Zion congregation at length decided to build a church. The present edifice was erected and was dedicated by Rev. Jesse Schlosser on May 4, 1873. From that time the congregation pros­pered and grew so that at one time the Sunday school had an enrollment of nearly 200 and the congregation more than 150.

At one time four different church organizations held stated services in Zion community. Two disbanded long ago, while a third removed its organization and house of worship to Culver, and Zion alone remains.

In early days, religious services in the southwestern section of the township were usually held in what was commonly known as the "Kaley Schoolhouse." The Re­formed Church was then but a Mission point. To these services, some came on foot, some on horse­back, some with ox-cart and others on their log wagons with seat­-boards laid across the wagon-bed. None came in top-carriages their or even rubber-tired buggies, according to the Stahl Family History. Jacob Peter Stahl recalls that on numerous occasions he as a child was carried to services on the arms and shoulders of his parents. The distance from the Stahl home to the Kaley school was about four miles.

"Worship was conducted in the Community School House district No. 8," which the writer designat­ed as the "School House Church." "This arrangement continued for a number of years and was open to all denominations down to the year 1872," the year that the Zion's Reformed Church building was erected on its present site. It was in that same year that the Emmanuel Church, of the Evan­gelical Association, was erected about one and one-half miles to the east of this location. After this, use of the schoolhouse as a place of worship ceased. Thus, the old schoolhouse, with its crude and meager accommodations, had served its sacred purpose and borne its fruit. The church was early designated as the "Zions Congregation of the Reformed Church of the Marshall County Charge of the St. Joseph Classis of the Ohio Synod."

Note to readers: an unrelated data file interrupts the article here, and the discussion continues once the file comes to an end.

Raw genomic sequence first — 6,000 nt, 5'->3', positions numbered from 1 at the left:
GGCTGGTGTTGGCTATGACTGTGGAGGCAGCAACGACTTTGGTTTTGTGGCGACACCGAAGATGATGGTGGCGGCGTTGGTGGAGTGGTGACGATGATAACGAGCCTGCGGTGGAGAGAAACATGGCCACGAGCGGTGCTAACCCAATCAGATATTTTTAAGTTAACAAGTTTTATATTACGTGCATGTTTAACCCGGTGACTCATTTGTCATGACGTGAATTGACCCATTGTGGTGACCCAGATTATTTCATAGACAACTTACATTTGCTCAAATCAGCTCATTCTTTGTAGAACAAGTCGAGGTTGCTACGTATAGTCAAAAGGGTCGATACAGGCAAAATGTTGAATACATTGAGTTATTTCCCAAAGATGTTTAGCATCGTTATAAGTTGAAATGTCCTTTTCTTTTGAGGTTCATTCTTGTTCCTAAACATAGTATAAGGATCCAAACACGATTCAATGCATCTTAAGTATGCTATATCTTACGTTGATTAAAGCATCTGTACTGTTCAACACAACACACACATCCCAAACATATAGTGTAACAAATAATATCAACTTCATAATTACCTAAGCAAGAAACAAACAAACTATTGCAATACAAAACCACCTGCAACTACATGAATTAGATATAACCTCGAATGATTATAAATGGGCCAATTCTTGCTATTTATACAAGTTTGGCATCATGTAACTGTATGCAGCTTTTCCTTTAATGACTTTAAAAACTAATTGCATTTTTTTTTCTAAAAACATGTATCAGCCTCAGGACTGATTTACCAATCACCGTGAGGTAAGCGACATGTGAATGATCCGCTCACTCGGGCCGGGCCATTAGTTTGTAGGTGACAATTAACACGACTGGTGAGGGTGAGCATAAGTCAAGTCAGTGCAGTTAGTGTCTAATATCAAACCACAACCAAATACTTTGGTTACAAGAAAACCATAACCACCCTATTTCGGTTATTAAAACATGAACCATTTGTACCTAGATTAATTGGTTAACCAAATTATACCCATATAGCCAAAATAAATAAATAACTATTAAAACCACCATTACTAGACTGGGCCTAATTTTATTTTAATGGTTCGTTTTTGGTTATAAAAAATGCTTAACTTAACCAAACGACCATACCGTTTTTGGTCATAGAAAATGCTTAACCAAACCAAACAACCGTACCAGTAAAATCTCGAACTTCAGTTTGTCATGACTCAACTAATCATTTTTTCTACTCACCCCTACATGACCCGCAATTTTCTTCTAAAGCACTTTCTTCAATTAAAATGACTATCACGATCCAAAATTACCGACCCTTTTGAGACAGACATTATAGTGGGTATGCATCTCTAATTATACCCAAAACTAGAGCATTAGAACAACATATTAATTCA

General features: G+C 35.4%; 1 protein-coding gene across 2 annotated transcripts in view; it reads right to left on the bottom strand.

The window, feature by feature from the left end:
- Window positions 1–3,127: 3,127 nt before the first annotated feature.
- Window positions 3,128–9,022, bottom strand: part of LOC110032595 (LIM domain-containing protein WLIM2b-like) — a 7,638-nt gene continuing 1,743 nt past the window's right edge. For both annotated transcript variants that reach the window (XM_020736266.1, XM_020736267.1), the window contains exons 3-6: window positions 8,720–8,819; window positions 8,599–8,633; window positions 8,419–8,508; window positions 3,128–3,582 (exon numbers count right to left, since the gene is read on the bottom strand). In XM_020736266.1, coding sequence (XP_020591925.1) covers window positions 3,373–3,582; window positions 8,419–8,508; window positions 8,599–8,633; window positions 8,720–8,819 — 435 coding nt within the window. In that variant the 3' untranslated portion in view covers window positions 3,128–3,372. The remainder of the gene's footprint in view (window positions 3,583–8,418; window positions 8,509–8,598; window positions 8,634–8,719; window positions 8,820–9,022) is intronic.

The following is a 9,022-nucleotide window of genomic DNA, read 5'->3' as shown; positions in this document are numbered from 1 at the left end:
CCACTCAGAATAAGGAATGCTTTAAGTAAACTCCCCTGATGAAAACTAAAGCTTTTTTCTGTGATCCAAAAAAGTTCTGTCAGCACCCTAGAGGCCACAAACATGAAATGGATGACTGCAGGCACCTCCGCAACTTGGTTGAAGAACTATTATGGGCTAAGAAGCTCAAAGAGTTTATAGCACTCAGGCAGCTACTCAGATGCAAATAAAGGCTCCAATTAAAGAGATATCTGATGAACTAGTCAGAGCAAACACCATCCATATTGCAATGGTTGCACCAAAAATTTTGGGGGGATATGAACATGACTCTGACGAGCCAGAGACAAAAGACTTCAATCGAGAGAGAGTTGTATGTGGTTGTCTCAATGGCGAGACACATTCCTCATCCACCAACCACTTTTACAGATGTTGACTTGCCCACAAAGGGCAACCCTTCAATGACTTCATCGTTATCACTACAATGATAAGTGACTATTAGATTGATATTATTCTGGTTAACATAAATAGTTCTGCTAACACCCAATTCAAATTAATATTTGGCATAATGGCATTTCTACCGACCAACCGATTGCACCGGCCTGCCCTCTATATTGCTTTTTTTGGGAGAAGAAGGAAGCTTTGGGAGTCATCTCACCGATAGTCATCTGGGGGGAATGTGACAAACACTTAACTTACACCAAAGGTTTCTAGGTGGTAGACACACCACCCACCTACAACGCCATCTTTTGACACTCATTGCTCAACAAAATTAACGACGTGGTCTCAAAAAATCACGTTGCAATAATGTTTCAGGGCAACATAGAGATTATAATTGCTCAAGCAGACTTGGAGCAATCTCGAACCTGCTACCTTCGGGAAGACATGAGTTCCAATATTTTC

Information as follows is given regarding the pastors of Zion in the Pastoral Register of the church:

Jesse Schlosser, Jan. 1, 1865-1873.

Peter J. Spangler, 1873-4.

C. Scheel, 1874-5.

Louis Richter, about Jan, 7, 1876-1877.

(There being no record, these items above, concerning the Rev­erends Spangler, Scheel and Rich­ter, are recorded from memory.)